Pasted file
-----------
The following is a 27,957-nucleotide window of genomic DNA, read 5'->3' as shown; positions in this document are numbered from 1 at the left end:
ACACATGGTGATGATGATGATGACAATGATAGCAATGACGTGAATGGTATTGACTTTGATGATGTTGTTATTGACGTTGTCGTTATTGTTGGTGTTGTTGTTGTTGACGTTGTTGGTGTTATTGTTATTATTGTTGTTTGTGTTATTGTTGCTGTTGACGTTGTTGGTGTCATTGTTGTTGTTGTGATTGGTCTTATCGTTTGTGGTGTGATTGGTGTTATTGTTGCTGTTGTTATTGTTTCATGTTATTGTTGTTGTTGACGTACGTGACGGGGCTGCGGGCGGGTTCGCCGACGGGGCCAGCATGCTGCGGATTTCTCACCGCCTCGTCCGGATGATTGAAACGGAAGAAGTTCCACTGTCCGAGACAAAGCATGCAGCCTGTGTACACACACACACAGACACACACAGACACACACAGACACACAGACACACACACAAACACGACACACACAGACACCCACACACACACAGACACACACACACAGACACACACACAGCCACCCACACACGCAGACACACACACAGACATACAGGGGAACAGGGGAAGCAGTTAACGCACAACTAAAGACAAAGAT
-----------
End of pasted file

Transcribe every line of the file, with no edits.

The following is a 27,957-nucleotide window of genomic DNA, read 5'->3' as shown; positions in this document are numbered from 1 at the left end:
ACACATGGTGATGATGATGATGACAATGATAGCAATGACGTGAATGGTATTGACTTTGATGATGTTGTTATTGACGTTGTCGTTATTGTTGGTGTTGTTGTTGTTGACGTTGTTGGTGTTATTGTTATTATTGTTGTTTGTGTTATTGTTGCTGTTGACGTTGTTGGTGTCATTGTTGTTGTTGTGATTGGTCTTATCGTTTGTGGTGTGATTGGTGTTATTGTTGCTGTTGTTATTGTTTCATGTTATTGTTGTTGTTGACGTACGTGACGGGGCTGCGGGCGGGTTCGCCGACGGGGCCAGCATGCTGCGGATTTCTCACCGCCTCGTCCGGATGATTGAAACGGAAGAAGTTCCACTGTCCGAGACAAAGCATGCAGCCTGTGTACACACACACACAGACACACACAGACACACACAGACACACAGACACACACACAAACACGACACACACAGACACCCACACACACACAGACACACACACACAGACACACACACAGCCACCCACACACGCAGACACACACACAGACATACAGGGGAACAGGGGAAGCAGTTAACGCACAACTAAAGACAAAGAT